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Booting up change for Albertans in need

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How retired computers can help refugees, wildfire victims and low-income families

They enter the world with a mandate of servitude. They’re given numbers instead of names, commands instead of requests, and are afforded sleep only when their owners are away. Then, after about five years of dedicated toil, they’re retired to make room for younger, faster replacements.

The life of a computer isn’t easy. But at AMA, our machines enjoy a beautiful afterlife thanks to an evergreening program that sees every retired desktop, laptop and printer donated to Albertans in need.

“We make sure that everything that leaves AMA can be repurposed,” says Cindy Campbell, Manager of Desktop Support for AMA. “We’re always thinking about the environment and seeing how we can reuse equipment that would otherwise end up in a landfill.”

Every five years, 300 to 400 retired AMA machines are meticulously wiped clean by our IT team and donated to Alberta Computers for Schools (ACFS), a not-for-profit organization that redistributes roughly 14,000 refurbished computers a year. With help from the government, equipment donated to ACFS finds a new home in provincial schools, libraries and charitable organizations.

ACFS also supports indigenous communities, new Canadians, low-income parents and others across the province who demonstrate need. Last year, for example, recipients of refurbished computers included Fort McMurray wildfire victims and nearly 1,000 Syrian refugee families.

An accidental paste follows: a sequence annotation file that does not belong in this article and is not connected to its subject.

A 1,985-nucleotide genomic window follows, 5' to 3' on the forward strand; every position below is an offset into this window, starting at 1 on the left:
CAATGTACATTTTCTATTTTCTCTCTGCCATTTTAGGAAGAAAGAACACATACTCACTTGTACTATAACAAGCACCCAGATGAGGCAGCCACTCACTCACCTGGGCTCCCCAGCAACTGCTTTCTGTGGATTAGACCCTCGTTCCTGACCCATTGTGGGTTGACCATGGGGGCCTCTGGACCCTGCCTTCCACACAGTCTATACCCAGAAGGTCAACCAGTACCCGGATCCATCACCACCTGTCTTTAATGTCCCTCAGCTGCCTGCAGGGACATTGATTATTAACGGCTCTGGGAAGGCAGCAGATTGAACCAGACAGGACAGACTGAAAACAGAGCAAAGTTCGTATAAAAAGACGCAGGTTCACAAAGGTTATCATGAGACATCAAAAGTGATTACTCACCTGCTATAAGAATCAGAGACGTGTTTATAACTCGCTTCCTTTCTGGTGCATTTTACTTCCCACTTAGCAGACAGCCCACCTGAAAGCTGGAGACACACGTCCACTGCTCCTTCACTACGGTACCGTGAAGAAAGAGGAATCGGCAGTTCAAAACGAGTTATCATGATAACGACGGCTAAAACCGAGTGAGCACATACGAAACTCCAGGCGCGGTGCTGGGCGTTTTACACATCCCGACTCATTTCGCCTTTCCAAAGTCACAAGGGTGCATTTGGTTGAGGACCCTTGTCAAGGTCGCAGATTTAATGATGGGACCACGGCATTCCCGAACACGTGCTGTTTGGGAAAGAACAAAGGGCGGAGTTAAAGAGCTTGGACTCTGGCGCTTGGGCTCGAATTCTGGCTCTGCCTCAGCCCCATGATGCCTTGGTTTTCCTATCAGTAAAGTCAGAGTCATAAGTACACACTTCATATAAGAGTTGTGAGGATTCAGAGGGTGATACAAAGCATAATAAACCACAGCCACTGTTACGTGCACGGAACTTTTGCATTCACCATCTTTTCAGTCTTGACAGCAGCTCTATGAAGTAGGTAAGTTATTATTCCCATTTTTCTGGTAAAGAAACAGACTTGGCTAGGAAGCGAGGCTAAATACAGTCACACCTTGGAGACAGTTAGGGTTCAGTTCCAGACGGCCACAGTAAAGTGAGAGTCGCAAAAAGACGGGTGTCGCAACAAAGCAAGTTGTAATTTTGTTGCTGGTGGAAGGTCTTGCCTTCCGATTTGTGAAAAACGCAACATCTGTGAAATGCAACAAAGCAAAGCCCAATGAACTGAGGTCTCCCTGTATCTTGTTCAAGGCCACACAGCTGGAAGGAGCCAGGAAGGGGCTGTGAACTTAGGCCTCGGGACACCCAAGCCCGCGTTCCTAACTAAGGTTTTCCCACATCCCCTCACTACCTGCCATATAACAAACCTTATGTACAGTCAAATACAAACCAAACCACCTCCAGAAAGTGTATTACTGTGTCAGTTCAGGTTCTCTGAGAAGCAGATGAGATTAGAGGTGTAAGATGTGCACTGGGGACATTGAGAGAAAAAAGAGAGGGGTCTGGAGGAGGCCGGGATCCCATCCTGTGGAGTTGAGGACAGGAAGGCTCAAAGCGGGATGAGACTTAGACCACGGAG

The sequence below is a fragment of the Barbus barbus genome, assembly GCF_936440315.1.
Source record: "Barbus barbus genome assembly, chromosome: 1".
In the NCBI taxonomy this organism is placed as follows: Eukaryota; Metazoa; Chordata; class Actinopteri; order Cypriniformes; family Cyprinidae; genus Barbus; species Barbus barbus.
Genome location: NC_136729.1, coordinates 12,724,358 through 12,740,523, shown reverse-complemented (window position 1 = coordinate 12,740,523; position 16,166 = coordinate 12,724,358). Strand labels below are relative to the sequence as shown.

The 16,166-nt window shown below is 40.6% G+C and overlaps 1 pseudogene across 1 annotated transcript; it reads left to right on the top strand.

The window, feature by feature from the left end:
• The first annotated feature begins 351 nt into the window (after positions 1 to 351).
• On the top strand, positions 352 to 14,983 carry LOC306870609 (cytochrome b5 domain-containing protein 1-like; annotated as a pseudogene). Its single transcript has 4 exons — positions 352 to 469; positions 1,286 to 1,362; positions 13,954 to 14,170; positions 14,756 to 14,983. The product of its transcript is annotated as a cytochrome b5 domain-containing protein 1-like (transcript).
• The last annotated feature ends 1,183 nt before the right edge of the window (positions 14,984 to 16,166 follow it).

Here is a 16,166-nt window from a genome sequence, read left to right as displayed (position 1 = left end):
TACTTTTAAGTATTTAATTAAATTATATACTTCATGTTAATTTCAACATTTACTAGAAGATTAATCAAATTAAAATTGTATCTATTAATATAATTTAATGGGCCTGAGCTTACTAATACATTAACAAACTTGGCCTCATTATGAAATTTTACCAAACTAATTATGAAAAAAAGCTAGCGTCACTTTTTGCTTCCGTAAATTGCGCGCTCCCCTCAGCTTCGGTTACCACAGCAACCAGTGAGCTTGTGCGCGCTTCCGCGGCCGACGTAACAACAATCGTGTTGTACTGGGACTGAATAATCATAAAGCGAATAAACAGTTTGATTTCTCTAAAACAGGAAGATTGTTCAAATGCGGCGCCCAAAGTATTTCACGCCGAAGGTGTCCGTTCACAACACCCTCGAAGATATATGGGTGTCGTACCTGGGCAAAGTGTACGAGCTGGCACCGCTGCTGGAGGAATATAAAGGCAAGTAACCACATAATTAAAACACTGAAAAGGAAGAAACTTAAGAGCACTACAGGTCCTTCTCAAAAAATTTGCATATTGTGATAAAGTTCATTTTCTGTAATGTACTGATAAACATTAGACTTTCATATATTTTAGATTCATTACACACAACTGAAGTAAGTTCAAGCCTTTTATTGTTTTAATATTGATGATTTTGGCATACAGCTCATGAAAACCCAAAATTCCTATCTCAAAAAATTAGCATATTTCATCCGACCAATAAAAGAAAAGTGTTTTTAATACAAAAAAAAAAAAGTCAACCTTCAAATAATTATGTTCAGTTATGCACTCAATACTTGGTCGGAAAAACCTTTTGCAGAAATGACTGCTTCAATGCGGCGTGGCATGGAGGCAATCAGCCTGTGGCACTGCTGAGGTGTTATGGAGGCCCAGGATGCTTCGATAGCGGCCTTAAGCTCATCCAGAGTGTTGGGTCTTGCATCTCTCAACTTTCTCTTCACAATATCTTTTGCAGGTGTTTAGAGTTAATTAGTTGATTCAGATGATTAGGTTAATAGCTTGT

“We love knowing that our computers are being recycled within our community,” says Campbell. “And anything that can’t go to Computers for Schools goes to the Eco Station to be parted out and have the materials reused.”

ACFS has facilities in Edmonton, Calgary and Brocket, which is the main community on the Piikani Nation reserve. The warehouses – staffed mainly by volunteers and students in work-experience programs – are packed sky-high with hard drives, keyboards, monitors and other computer equipment marked for ACFS’s stringent security wiping process (this in addition to AMA’s own comprehensive security safeguards).

But demand far exceeds the supply, says Edmonton’s ACFS Supervisor Sherwin Custodio. That’s why they’re always seeking donations – whether large corporate ones, such as those from AMA, or smaller individual ones from Albertans retiring personal equipment.

Custodio says the most desired machines are those less than five years old. These are ideally laptops, laser printers, desktops with a minimum 160 GB hard drive, USB keyboards, optical mice, and 19-inch monitors. But the ACFS won’t turn anything away if there’s even the slightest hope of finding it a new home.

“These computers are out of warranty, so if it weren’t for us, they’d probably be crushed or parted out,” says Custodio. “We try to save them and give them a useful second life.”

For more information, or to find out how to donate, visit cfsalberta.ca